Revised July 22, 2004


by Edwin Park and Robert Greenstein

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In a major health policy address on July 12, Senate Majority Leader Bill Frist promoted a proposal to create new, tax-advantaged “Lifetime Health IRAs.”  Also known as Retirement Medical Benefit Accounts (RMBAs), these accounts are intended to encourage financial security for retirees by helping them pay for long-term care costs and other health care expenses.[1]  This proposal was originally designed by Fidelity Investments and first surfaced during negotiations in the fall of 2003 over the Medicare prescription drug legislation.

The RMBA proposal would alter existing tax-favored retirement savings accounts, such as traditional Individual Retirement Accounts (IRAs) and 401(k) plans, by allowing individuals to establish special RMBA “subaccounts” within IRAs and 401(k)s.  Individuals who contributed to IRAs or 401(k)s could place a designated percentage or dollar amount of their deductible contributions in these RMBA subaccounts and receive an extremely lucrative tax break for those funds.[2]

Under current law, contributions to traditional IRAs and 401(k)s are tax deductible and earnings on these accounts accrue tax-free.  When account-holders withdraw funds from IRAs and 401(k)s after they retire, the withdrawals are taxed as ordinary income.  By contrast, under the RMBA proposal, all funds withdrawn after retirement from the RMBA subaccounts would be tax free as long as they are used to pay for out-of-pocket health and long-term care costs.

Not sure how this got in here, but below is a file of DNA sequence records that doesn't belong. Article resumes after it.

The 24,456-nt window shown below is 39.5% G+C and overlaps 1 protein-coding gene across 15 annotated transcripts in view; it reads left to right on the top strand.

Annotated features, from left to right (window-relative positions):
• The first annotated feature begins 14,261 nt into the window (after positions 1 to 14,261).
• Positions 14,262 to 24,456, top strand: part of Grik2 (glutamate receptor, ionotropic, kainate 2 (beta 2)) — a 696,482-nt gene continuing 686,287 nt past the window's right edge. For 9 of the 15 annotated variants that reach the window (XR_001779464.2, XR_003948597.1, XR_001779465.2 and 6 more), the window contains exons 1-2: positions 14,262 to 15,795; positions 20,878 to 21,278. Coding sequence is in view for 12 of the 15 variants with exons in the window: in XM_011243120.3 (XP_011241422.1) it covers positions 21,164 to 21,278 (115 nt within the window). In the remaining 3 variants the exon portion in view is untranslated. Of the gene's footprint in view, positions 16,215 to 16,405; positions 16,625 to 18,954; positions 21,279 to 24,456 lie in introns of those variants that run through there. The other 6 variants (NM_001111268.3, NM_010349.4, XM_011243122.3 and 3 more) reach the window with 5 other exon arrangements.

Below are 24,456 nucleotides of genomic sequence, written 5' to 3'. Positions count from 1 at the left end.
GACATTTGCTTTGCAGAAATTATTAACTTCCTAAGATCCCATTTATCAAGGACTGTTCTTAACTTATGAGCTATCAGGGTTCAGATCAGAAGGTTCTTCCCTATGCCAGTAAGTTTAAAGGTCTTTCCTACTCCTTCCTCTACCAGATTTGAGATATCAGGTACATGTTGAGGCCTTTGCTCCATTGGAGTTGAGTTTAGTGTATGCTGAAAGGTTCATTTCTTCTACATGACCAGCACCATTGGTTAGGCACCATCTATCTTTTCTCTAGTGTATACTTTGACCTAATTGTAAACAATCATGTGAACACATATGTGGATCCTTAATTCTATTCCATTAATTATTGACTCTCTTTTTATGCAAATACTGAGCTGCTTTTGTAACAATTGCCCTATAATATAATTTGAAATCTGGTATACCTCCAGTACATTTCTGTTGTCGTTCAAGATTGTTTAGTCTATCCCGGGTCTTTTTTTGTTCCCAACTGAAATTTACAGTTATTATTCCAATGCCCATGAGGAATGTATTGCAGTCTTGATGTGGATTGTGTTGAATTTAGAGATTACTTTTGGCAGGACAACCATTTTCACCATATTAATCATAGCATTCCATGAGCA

The RMBA proposal would extend to retirement accounts the type of lucrative tax benefits provided by the new Health Savings Accounts (HSAs) included in the recently enacted Medicare drug legislation.  Under HSAs, individuals enrolled in high-deductible health insurance plans may make both tax-deductible contributions into and tax-free withdrawals from HSAs if the withdrawals are used to pay for out-of-pocket medical costs.  HSAs breached what had been a longstanding bright-yellow line in the U.S. tax code — that savings accounts may not feature both tax-deductible contributions and tax-free withdrawals. [3]  The RMBAs would extend this new principle, under which accounts may offer both tax-deductible contributions and tax-free withdrawals, to IRAs and 401(k)s as well, without any HSA-like requirement that participants be enrolled in a high-deductible health insurance policy.[4]  Any individual eligible to contribute to a traditional IRA or 401(k) plan would be able to establish a RMBA subaccount.

The RMBA subaccounts would provide their greatest tax benefits to high-income households.  Since high-income households are in the highest tax brackets, they would secure the largest tax deductions for contributions to these subaccounts and also garner the largest tax benefits from being able to withdraw funds from the accounts on a tax-free basis.  Moreover, they also are the households that can afford to make the largest deposits into retirement accounts.